D. H. Lawrence wrote these three 'novelettes' between November 1920 and December 1921; they were enthusiastically received by his English publisher and his readers. The ending of the first version of 'The Fox', written in December 1918, is given in an appendix; Lawrence added a 'long tail' two years later, expanding the story to about three times its original length. 'The Ladybird' also started out as a short story, but was completely rewritten; two manuscript pages omitted by the typist are here included for the first time. The characters and the setting of 'The Captain's Doll' arose out of Lawrence's visit to Austria in summer 1920. Professor Dieter Mehl gives all three composition histories, including Lawrence's wish to have them published together, problems with typists and in publication. There is also an appendix on the models for the two main characters and the setting of 'The Fox'. Explanatory notes elucidate allusions and give significant deleted manuscript material, and the Textual apparatus presents the collations of all relevant states of the texts.
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Cambridge Reading is a major new reading scheme which provides stimulating books and support materials for the teaching of reading throughout the primary years. The thirty Beginning to Read books give children a first experience of Reading. The simple rhyming text used in Juliet Partridge's set of three monster books, with engaging illustrations by Stella Voce, will appeal to young children. Three Spotty Monsters have various adventures in a balloon, Four Scary Monsters try out the sideshows at the fair and Five Green Monsters just have fun together.About the Author:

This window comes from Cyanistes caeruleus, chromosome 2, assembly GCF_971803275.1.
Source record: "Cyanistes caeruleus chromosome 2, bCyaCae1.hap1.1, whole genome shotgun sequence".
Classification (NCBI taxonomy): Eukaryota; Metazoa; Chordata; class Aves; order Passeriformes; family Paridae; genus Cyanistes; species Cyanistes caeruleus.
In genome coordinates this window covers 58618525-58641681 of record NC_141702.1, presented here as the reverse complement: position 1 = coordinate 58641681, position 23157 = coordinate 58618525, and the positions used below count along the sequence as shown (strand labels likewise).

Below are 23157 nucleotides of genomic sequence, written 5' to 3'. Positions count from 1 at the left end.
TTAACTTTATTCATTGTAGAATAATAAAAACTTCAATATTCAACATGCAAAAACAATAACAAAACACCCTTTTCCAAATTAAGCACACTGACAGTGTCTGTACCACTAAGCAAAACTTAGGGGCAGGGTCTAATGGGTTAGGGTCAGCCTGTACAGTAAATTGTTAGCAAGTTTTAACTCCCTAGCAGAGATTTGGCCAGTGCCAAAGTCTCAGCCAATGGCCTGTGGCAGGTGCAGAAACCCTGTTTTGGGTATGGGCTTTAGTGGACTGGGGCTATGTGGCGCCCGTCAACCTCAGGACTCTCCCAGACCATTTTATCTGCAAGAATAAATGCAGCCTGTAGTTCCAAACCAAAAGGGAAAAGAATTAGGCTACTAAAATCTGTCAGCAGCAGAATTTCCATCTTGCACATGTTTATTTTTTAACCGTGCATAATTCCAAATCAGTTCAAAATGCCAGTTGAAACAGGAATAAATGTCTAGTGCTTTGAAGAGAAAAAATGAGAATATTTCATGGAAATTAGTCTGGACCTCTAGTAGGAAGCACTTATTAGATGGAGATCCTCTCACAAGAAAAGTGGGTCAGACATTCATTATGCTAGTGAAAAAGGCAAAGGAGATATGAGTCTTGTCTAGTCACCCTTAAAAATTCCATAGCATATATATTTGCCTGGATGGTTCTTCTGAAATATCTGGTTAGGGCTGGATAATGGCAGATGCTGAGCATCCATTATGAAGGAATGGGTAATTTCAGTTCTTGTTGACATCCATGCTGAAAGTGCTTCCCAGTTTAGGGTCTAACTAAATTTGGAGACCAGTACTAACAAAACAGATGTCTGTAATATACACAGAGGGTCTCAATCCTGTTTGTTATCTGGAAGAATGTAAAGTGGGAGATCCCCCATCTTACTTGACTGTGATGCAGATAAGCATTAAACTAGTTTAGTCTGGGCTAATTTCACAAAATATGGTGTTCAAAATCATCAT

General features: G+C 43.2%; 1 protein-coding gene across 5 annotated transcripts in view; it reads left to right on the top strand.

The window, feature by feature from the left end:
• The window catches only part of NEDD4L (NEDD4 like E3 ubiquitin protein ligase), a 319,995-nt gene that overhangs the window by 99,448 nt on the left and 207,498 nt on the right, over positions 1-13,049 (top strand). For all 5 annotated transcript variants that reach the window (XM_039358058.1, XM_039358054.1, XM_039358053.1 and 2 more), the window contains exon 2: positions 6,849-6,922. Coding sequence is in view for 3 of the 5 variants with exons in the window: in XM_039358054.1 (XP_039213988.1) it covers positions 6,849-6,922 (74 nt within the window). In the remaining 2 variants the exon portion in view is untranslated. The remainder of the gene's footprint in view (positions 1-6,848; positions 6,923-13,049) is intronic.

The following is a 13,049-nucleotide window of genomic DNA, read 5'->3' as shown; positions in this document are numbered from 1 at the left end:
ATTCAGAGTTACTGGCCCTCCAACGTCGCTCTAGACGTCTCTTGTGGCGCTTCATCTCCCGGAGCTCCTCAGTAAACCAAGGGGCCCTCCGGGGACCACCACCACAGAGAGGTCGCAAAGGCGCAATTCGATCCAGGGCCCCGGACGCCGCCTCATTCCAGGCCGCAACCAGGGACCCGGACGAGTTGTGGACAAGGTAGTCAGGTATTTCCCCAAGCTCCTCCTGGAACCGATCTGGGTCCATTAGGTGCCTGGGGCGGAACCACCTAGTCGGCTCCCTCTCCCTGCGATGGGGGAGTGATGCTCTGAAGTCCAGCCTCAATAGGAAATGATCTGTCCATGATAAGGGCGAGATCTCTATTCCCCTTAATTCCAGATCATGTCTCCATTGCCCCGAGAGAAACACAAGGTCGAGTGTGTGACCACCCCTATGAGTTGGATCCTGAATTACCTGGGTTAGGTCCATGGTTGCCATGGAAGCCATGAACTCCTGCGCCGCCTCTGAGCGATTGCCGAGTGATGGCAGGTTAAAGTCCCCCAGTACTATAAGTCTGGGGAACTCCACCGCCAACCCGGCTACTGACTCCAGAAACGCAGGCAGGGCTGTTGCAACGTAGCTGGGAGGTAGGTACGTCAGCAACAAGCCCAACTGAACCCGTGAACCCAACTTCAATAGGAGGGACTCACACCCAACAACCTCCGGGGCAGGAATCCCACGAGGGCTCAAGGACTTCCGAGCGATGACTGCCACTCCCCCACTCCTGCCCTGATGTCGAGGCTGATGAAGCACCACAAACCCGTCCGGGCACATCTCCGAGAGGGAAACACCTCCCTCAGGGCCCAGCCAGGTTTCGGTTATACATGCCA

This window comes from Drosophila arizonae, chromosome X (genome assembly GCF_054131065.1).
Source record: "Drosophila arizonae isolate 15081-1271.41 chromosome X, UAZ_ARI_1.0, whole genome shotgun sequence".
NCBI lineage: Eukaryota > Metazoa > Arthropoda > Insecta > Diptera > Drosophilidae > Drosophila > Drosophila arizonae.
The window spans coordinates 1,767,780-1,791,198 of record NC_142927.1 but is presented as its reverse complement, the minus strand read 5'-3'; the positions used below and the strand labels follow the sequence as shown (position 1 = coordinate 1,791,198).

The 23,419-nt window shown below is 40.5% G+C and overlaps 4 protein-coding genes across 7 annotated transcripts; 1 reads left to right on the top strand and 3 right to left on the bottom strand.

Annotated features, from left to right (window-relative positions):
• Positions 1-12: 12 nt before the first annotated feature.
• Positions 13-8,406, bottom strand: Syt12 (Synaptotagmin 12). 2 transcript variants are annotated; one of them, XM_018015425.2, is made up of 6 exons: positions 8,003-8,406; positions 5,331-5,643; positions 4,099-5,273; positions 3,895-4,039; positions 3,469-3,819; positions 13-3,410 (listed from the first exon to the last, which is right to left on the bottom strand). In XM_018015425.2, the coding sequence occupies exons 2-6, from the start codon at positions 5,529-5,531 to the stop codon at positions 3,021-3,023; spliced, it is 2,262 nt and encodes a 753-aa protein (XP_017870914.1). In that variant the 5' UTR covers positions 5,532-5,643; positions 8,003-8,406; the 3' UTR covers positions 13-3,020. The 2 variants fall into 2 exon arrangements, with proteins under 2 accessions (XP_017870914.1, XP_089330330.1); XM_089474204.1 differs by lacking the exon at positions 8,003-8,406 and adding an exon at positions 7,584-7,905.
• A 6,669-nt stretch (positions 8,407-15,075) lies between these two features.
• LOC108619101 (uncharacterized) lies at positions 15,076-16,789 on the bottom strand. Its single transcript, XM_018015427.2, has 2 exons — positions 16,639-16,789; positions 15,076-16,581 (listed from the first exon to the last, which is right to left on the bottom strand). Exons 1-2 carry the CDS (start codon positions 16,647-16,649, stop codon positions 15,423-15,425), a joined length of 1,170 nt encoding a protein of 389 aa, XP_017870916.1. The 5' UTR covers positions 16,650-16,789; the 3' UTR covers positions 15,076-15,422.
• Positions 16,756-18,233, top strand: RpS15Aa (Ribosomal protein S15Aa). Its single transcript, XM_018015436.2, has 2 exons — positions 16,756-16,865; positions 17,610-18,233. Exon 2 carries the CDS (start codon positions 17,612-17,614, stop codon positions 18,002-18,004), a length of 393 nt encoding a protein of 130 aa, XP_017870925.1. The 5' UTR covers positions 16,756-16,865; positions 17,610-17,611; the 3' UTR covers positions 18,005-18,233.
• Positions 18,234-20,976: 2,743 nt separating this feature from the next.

The son of a miner, the prolific novelist, poet, and travel writer David Herbert Lawrence was born in Eastwood, Nottinghamshire, in 1885. He attended Nottingham University and found employment as a schoolteacher. His first novel, The White Peacock, was published in 1911, the same year his beloved mother died and he quit teaching after contracting pneumonia. The next year Lawrence published Sons and Lovers and ran off to Germany with Frieda Weekley, his former tutor’s wife. His masterpieces The Rainbow and Women in Love were completed in quick succession, but the first was suppressed as indecent and the second was not published until 1920. Lawrence’s lyrical writings challenged convention, promoting a return to an ideal of nature where sex is seen as a sacrament. In 1928 Lawrence’s final novel, Lady Chatterley’s Lover, was banned in England and the United States for indecency. He died of tuberculosis in 1930 in Venice.
David Ellis is the author of seven novels, including Line of Vision for which he won the Edgar Award. An attorney from Chicago, he currently serves as Counsel to the Speaker of the Illinois House of Representatives and was recently appointed the Impeachment Prosecutor in the Blagojevich trial. Ellis lives in Springfield with his family.
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